10 Other Information Sources For additional information on heroin, please refer to the following sources on NIDA s Web site: Research Report Series - Heroin Abuse and Addiction NIDA Notes - Heroin NIDA Notes - Opioids Other Data Sources * These data are from the 2009 Monitoring the Future survey, funded by the National Institute on Drug Abuse, National Institutes of Health, Department of Health and Human Services, and conducted annually by the University of Michigan s Institute for Social Research. The survey has tracked 12th-graders illicit drug use and related attitudes since 1975; in 1991, 8th- and 10thgraders were added to the study. For the latest data visit: High School and Youth Trends. ** Lifetime refers to use at least once during a respondent s lifetime. Past year refers to use at least once during the year preceding an individual s response to the survey. Past month refers to use at least once during the 30 days preceding an individual s response to the survey. What are the opioid analogs and their dangers? Drug analogs are chemical compounds that are similar to other drugs in their effects but differ slightly in their chemical structure. Some analogs are produced by pharmaceutical companies for legitimate medical reasons. Other analogs, sometimes referred to as "designer" drugs, can be produced in illegal laboratories and are often more dangerous and potent than the original drug. Two of the most commonly known opioid analogs are fentanyl and meperidine (marketed under the brand name Demerol, for example). Fentanyl was introduced in 1968 by a Belgian pharmaceutical company as a synthetic narcotic to be used as an analgesic in surgical procedures because of its minimal effects on the heart. Fentanyl is particularly dangerous because it is 50 times more potent than heroin and can rapidly stop respiration. This is not a problem during surgical procedures because machines are used to help patients breathe. On the street, however, users have been found dead with the needle used to inject the drug still in his or her arm. Heroin Addiction and Abuse - CEU-Hours.com - p 10

11 A major source of information on substance use, abuse, and dependence among Americans aged 12 and older is the annual National Survey on Drug Use and Health (NSDUH) conducted by the Substance Abuse and Mental Health Services Administration. Following are facts and statistics on substance use in America from 2011, the most recent year for which NSDUH survey data have been analyzed. Illicit Drug Use Illicit drug use in America has been increasing. In 2011, an estimated 22.5 million Americans aged 12 or older or 8.7 percent of the population had used an illicit drug or abused a psychotherapeutic medication (such as a pain reliever, stimulant, or tranquilizer) in the past month. This is up from 8.3 percent in The increase mostly reflects a recent rise in the use of marijuana, the most commonly used illicit drug. A study conducted by Noruma, Hurd and Pilowsky (2012) examined overall risk, age of initiation, and functional impairments in adults with substance use problems (N = 1748) by child abuse status. They found that a history of child abuse was associated with earlier onset of marijuana, cocaine, and heroin use, and had there were increased risks of use for all drugs studied. Furthermore, child abuse was associated with increased medical and functional impairments, including ER visits, health problems, drug dealing, drug dependence, and drug cravings. Marijuana use has increased since In 2011, there were 18.1 million current (past-month) users about 7.0 percent of people aged 12 or older up from 14.4 million (5.8 percent) in Heroin Addiction and Abuse - CEU-Hours.com - p 11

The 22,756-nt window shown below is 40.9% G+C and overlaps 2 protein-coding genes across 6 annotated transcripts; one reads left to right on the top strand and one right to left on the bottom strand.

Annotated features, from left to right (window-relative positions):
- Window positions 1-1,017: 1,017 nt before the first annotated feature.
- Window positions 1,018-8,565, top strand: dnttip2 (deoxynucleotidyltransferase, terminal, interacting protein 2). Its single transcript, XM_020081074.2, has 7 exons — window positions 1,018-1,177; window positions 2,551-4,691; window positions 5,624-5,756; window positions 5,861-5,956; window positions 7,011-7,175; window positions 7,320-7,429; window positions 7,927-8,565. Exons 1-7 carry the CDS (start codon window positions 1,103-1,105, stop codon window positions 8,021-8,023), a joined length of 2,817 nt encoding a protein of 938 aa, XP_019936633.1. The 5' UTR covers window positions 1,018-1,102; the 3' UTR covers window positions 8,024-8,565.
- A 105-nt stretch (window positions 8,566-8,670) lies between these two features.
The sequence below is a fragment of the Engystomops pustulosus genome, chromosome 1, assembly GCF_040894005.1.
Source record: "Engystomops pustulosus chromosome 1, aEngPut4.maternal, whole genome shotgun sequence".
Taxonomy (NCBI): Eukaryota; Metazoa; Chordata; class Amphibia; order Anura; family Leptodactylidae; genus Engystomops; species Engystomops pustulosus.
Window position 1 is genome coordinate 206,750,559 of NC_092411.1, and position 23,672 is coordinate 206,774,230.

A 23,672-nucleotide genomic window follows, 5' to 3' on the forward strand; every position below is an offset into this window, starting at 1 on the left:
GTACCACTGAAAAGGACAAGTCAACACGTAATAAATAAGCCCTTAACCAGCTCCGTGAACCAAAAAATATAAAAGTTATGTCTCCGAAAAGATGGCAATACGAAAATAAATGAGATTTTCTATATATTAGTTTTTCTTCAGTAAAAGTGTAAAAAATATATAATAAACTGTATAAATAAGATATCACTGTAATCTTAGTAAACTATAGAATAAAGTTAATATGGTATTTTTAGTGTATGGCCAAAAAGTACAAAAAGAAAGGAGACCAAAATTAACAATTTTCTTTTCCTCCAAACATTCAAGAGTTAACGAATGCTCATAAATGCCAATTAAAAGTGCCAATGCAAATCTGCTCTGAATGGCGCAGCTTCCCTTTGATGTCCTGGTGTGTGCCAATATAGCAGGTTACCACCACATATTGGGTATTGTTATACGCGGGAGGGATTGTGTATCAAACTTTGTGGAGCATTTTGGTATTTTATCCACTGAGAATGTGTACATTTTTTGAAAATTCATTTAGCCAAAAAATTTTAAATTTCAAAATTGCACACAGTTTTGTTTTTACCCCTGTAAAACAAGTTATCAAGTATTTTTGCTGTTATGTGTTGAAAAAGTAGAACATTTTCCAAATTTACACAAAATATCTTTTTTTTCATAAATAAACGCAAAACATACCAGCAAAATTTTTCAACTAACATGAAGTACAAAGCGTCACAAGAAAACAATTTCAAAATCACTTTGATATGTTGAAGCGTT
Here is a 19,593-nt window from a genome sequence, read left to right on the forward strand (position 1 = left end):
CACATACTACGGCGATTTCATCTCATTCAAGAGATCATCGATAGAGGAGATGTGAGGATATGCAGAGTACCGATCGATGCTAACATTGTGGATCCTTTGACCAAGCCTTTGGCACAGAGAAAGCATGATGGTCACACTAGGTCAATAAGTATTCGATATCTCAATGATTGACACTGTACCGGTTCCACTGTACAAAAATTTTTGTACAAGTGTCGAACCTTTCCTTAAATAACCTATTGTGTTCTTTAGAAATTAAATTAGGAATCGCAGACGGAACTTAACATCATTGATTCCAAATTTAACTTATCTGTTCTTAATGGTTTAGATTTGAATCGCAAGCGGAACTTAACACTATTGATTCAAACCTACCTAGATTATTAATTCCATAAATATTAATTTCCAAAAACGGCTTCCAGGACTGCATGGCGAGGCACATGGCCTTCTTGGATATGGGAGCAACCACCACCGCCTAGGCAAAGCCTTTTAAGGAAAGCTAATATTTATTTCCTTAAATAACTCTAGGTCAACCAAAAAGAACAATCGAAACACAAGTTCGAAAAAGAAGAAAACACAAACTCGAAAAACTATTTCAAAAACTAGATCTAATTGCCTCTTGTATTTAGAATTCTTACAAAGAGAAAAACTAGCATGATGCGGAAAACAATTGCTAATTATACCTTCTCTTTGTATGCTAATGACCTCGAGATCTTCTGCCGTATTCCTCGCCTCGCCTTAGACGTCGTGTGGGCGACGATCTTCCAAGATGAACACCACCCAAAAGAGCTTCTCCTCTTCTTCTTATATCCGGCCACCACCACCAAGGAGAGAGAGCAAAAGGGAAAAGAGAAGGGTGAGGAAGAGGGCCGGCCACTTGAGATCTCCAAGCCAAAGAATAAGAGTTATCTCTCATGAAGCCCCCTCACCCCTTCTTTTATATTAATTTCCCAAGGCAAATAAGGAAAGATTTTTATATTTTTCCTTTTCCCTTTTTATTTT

12 Use of most drugs other than marijuana has not changed appreciably over the past decade or has declined. In 2011, 6.1 million Americans aged 12 or older (or 2.4 percent) had used psycho-therapeutic prescription drugs nonmedically (without a prescription or in a manner or for a purpose not prescribed) in the past month a decrease from And 972,000 Americans (0.4 percent) had used hallucinogens (a category that includes Ecstasy and LSD) in the past month a decline from Cocaine use has gone down in the last few years; from 2006 to 2011, the number of current users aged 12 or older dropped from 2.4 million to 1.4 million. Methamphetamine use has also dropped, from 731,000 current users in 2006 to 439,000 in Most people use drugs for the first time when they are teenagers. There were just over 3.0 million new users (initiates) of illicit drugs in 2011, or about 8,400 new users per day. Half (51 percent) were under 18. More than half of new illicit drug users begin with marijuana. Next most common are prescription pain relievers, followed by inhalants (which is most common among younger teens). Heroin Addiction and Abuse - CEU-Hours.com - p 12

13 Drug use is highest among people in their late teens and twenties. In 2011, 23.8 percent of 18- to 20-year-olds reported using an illicit drug in the past month. For more information on drug use among adolescents, see Drug Facts: High School and Youth Trends. Drug use is increasing among people in their fifties. This is, at least in part, due to the aging of the baby boomers, whose rates of illicit drug use have historically been higher than those of previous cohorts. Heroin Addiction and Abuse - CEU-Hours.com - p 13

14 Substance Dependence/Abuse and Treatment Rates of alcohol dependence/abuse declined from 2002 to 2011In 2011, 16.7 million Americans (6.5 percent of the population) were dependent on alcohol or had problems related to their use of alcohol (abuse). This is a decline from 18.1 million (or 7.7 percent) in 2002 After alcohol, marijuana has the highest rate of dependence or abuse among all drugs. In 2011, 4.2 million Americans met clinical criteria for dependence or abuse of marijuana in the past year more than twice the number for dependence/abuse of prescription pain relievers (1.8 million) and four times the number for dependence/abuse of cocaine (821,000). Heroin Addiction and Abuse - CEU-Hours.com - p 14